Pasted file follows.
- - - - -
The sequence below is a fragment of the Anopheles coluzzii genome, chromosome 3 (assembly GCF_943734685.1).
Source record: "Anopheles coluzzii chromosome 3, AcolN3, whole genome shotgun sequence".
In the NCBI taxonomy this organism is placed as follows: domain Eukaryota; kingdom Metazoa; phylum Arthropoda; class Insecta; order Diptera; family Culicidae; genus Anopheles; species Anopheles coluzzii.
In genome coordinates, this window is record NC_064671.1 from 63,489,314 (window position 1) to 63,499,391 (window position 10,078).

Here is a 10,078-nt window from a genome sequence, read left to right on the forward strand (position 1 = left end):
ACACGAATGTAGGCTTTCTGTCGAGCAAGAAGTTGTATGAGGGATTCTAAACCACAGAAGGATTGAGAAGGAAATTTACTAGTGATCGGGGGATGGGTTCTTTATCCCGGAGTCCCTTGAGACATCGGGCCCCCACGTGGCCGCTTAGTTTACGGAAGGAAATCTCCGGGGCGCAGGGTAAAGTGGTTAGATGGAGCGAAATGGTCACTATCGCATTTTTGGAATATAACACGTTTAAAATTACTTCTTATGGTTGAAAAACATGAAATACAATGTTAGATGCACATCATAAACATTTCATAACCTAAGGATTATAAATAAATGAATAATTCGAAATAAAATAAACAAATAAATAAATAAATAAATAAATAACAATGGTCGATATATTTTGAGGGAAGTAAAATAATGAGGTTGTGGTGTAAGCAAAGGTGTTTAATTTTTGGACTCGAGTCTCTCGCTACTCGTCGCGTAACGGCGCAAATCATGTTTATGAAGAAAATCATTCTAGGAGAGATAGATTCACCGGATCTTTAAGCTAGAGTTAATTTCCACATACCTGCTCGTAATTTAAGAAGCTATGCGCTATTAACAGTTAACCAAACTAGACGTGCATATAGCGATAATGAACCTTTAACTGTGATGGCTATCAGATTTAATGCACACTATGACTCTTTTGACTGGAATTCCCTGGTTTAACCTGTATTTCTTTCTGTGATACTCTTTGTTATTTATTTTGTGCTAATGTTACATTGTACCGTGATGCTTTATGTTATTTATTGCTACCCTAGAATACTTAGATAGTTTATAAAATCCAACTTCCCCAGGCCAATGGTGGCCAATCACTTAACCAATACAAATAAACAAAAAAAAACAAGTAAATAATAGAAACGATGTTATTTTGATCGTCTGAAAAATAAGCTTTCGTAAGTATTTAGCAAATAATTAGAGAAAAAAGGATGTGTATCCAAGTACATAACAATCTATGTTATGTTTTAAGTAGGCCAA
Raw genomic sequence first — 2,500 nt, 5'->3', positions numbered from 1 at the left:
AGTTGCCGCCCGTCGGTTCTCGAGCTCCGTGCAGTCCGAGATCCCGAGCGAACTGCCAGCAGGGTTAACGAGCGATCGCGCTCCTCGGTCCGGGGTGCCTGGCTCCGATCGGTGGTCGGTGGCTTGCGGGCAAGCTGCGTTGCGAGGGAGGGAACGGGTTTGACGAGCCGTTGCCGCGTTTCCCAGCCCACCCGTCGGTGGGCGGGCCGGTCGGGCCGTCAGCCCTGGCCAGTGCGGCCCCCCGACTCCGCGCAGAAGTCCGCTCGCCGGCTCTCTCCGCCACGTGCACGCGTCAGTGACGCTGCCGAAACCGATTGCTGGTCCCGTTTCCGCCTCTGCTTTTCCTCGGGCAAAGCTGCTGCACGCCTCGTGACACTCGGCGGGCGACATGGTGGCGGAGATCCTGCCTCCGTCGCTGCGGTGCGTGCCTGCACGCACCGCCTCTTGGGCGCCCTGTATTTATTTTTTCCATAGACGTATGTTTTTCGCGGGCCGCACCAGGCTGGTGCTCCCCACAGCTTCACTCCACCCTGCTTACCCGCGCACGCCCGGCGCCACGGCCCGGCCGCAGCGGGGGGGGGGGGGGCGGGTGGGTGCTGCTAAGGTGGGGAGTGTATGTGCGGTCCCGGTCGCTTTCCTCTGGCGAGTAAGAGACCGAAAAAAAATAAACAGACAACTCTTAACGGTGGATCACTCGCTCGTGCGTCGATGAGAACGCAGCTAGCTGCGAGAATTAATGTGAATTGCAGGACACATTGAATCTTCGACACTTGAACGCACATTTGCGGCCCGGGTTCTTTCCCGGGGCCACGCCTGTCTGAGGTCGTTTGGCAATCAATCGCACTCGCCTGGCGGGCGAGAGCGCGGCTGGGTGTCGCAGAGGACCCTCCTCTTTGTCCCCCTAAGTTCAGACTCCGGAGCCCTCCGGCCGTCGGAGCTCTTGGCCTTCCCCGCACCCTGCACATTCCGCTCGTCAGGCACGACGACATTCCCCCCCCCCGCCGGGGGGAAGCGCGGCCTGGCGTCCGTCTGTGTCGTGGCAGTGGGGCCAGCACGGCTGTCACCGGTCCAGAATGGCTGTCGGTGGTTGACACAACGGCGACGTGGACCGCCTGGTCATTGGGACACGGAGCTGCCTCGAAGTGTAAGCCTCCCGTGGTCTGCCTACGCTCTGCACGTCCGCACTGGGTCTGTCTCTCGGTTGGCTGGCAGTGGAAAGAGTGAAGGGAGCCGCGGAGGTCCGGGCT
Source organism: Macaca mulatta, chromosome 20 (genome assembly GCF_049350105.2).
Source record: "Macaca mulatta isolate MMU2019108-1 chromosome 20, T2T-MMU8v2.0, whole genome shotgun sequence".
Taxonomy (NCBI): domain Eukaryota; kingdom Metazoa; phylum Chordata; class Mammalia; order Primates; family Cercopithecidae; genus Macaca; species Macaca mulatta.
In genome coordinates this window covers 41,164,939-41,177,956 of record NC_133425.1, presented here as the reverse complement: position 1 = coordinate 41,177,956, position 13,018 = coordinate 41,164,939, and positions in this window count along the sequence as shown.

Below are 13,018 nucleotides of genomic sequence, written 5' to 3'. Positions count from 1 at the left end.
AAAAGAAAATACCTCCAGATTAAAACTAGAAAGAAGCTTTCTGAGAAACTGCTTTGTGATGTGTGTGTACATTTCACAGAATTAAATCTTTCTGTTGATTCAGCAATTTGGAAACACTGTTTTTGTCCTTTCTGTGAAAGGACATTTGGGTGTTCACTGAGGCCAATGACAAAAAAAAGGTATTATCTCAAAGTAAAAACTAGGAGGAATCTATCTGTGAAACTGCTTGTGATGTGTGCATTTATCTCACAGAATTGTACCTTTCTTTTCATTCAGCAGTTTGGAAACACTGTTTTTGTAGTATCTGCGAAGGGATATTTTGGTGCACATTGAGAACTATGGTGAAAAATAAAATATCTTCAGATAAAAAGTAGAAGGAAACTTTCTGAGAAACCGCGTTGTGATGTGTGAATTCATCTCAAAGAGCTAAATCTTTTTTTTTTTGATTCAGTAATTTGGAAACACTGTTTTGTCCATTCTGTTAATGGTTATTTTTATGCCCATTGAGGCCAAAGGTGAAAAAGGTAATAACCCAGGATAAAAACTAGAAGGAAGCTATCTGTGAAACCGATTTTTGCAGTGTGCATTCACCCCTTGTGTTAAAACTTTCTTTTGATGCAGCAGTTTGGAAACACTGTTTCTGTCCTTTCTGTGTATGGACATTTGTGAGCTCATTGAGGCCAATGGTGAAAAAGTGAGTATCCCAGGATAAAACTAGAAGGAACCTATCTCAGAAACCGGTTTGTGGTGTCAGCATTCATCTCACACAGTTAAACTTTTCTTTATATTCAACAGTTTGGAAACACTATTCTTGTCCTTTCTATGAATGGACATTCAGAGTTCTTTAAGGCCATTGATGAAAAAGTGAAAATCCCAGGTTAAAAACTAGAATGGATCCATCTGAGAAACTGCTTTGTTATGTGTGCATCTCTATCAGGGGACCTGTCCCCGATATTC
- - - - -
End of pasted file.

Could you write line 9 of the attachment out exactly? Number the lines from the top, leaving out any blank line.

Source organism: Macaca mulatta, chromosome 20 (genome assembly GCF_049350105.2).